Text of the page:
On June 14th 2019, a group of academics, union representatives, civil society organisers, and members of food-related NGOs and think tanks gathered in Bristol along with the United Nations Special Rapporteur on the Right to Food, Professor Hilal Elver. The intention was to look closely at the condition of work and workers behind the UK food system. Throughout the day, we shared testimonies, experiences and accounts concerning the main challenges and obstacles faced by workers from farm to fork, including beyond the boundaries of the United Kingdom. We discussed trafficking, modern slavery, low wages, availability, technological innovation, migration, and several other issues that affect and characterize the life and the future of people who make our food possible. We have closely followed the ongoing conversations around the UK Food Strategy, including a consultation that opened just last week, along with the parliamentary debate around the Agricultural Bill and the proposals on the new post-CAP domestic settlement for agriculture. We have also been particularly attentive to the increase in household food insecurity in the country, in particular among farmworkers, farmers and workers within the food sector. It is striking that hunger, obesity and malnutrition are increasingly felt among those who produce and transform food.
In light of our research, experiences and conversations, we have listed below some of the main conclusions arising from our workshop. There is no food without labour, and because a healthy and justly rewarded workforce is essential to a sustainable food system, we consider that these elements should inform the whole process of the UK food strategy. When it comes to labour, the future of food is not only about a skilled workforce that knows how to use technology. It is about: an integrated approach and greater coordination within the food system; attention to the bottlenecks; a broad notion of food workers; intersectionality; transparency and visibility; protection, respect and fulfilment of the workers’ human and labour rights; access to justice and reliable enforcement; and fair access and use of technological innovation.(more…)
I recently published an article in the Human Rights Quarterly titled ‘Women’s Human Rights: From Progress to Transformation, An Intersectional Response to Martha Nussbaum.’ As the title suggests the article is an extended rumination over Martha Nussbaum’s earlier article in the same journal titled ‘Women’s Progress and Women’s Human Rights.’ My article examines the account of women’s progress that Nussbaum presented. In particular, it asks the ‘intersectional question’ about women’s progress made under the UN Convention on the Elimination of All Forms of Discrimination Against Women (CEDAW). The account of progress appears wanting when this question is asked; and I try to spell out the reasons for why post-colonial, Dalit and so-called ‘third world’ feminisms fall by the wayside of women’s progress when progress is examined closely. I argue that progress is transformative only when it is inclusive, i.e. intersectional in that it sees women not only as disadvantaged by their sex or gender alone but also on the basis of their race, colour, religion, caste, sexual orientation, age, disability, etc. Readers may see the article for more on this, especially pages 877-884 for a Dalit feminist critique.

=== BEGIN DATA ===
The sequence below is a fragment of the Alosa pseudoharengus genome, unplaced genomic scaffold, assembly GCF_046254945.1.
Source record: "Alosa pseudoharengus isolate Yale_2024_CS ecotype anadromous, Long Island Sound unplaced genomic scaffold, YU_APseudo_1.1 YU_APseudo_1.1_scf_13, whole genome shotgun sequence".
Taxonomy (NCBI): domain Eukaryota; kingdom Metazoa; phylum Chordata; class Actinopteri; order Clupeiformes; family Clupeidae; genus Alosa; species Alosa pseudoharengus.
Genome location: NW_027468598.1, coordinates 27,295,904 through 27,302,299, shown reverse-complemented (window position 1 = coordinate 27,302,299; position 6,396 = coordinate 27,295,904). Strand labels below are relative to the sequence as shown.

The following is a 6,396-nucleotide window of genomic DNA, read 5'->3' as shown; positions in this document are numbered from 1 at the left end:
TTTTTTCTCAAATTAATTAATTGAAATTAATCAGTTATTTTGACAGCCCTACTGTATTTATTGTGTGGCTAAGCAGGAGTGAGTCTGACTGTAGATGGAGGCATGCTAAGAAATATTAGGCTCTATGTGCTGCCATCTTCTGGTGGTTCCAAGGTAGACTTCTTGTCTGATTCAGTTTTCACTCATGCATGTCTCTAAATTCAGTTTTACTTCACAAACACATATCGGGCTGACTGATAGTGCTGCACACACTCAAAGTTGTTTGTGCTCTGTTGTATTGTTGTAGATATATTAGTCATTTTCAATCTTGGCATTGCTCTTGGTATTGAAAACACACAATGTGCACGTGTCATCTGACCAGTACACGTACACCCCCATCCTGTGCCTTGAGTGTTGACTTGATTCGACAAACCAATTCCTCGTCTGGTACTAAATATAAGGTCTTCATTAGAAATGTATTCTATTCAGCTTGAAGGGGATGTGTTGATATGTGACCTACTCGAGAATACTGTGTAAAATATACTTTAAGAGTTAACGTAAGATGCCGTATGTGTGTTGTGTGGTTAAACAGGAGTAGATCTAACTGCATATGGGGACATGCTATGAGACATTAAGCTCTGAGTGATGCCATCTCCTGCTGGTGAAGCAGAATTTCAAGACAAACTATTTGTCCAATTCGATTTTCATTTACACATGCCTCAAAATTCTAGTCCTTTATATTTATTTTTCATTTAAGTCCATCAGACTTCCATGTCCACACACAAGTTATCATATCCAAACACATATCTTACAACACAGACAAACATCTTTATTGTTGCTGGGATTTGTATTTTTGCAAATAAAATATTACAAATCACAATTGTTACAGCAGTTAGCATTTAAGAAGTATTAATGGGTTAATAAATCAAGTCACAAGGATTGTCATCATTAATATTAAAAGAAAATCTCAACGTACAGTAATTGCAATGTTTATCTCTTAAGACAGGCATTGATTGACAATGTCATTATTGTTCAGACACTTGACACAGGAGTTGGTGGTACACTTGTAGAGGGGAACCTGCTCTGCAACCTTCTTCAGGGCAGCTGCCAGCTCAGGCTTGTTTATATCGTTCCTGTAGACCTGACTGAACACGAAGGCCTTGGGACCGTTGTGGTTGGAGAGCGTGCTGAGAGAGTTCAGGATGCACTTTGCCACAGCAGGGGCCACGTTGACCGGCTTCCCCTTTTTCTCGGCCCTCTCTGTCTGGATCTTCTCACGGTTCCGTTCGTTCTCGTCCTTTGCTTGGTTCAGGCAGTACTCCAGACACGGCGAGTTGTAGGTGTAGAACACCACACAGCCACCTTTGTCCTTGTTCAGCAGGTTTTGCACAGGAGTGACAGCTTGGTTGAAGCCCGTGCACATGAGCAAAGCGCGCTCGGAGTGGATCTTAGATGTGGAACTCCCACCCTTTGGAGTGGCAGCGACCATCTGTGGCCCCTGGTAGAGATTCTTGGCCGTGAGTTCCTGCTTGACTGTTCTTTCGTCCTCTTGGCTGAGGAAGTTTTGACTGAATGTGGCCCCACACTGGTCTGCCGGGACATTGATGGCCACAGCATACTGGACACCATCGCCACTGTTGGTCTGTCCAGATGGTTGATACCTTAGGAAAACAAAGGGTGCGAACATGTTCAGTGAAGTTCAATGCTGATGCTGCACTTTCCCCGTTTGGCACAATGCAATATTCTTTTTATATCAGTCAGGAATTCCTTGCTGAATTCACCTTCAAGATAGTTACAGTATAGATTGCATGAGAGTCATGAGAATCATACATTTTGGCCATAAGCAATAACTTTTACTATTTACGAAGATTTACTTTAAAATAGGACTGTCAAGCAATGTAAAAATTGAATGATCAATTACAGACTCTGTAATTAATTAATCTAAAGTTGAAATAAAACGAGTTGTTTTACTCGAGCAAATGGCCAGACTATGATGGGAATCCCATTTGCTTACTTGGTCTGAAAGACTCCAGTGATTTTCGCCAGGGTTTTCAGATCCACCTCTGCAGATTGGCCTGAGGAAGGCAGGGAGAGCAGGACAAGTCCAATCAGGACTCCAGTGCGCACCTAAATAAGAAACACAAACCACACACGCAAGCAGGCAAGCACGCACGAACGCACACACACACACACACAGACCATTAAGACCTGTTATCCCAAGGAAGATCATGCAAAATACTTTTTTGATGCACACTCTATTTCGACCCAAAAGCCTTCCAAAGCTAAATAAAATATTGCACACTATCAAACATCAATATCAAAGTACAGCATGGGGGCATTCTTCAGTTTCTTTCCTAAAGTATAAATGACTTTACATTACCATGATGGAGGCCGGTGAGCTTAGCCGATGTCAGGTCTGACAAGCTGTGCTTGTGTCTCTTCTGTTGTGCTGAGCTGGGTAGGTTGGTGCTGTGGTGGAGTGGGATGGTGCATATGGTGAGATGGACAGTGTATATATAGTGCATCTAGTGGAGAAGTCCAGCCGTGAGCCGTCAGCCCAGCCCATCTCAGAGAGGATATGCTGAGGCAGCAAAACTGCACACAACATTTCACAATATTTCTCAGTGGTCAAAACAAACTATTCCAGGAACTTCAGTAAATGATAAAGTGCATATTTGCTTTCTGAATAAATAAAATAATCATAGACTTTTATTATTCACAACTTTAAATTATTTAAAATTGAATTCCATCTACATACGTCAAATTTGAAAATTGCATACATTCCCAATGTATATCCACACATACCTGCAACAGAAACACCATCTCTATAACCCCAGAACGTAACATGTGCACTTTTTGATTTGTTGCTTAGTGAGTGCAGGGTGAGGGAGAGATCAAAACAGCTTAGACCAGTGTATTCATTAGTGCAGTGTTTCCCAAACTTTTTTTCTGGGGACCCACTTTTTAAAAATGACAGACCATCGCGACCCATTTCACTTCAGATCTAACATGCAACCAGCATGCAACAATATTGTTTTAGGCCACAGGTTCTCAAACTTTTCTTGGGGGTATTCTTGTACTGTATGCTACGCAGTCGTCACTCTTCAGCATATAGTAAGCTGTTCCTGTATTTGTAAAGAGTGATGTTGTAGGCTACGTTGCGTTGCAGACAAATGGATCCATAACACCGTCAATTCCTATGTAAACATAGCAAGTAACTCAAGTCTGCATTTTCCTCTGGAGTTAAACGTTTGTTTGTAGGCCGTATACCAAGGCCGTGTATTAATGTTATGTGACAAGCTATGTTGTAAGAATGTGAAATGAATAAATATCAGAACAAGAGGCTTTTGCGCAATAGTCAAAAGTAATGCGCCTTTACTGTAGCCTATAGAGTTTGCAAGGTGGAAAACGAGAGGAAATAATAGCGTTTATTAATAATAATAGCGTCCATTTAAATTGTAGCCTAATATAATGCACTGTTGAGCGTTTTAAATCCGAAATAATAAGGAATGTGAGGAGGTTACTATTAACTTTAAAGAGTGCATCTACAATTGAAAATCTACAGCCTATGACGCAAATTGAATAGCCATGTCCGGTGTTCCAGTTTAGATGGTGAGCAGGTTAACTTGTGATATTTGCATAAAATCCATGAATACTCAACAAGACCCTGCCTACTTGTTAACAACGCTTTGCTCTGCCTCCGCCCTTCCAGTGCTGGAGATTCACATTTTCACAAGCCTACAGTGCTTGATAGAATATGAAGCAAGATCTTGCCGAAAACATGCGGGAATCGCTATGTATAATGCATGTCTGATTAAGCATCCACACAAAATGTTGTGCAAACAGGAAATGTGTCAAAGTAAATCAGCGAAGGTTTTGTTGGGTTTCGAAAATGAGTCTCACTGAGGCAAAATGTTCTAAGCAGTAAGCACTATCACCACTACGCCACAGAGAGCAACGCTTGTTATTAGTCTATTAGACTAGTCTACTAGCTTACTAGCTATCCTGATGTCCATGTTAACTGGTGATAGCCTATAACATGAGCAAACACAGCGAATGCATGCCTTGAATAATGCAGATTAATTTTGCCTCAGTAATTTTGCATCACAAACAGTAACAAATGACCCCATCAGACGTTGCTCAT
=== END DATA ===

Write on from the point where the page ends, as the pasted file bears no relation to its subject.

Here, I want to pre-empt two kinds of readings which are given to intersectional scholarship like this one. I am not saying that either Nussbaum’s or my own article opens up intersectional scholarship to these readings. But that often, this kind of work is read in a particular light which casts a shadow of anxiety over intersectionality. I want to air and address two ways in which it manifests itself and show that there are ways of overcoming it and finding such scholarship worthwhile. (more…)
On July 13, 2016 Nottinghamshire police became the first force in the UK to recognise misogyny as a hate crime. Hate crime is defined as ‘any criminal offence which is perceived, by the victim or any other person, to be motivated by hostility or prejudice based on a personal characteristic’. In practical terms, this means that in Nottinghamshire police can record reported incidents such as wolf whistling, verbal abuse, taking photographs without consent, and using mobile phones to send unwanted messages with an additional ‘flag’ or qualifier on their incident log as hate crime. It appears that the move is largely symbolic, as gender animus is not a relevant aggravating factor for the purposes of sentencing under relevant UK ‘hate crime’ legislation, and does not create any new criminal offences. However, the initiative has been supported by the force working in partnership with the Nottingham Women’s Centre and has involved the specialised training of officers to better identify and respond to the public harassment of women by men.
The announcement last week of the initiative was met with the predictable level of teeth gnashing and cries of ‘political correctness gone mad’ characteristic of any policy announcement addressed to countering gender inequality. While the move may be largely bureaucratic, it does present an opportunity to look again at the spectre of criminalisation in our time and consider a related question: What is the role of the criminal law in regulating gender (in)equality, and what should it be? (more…)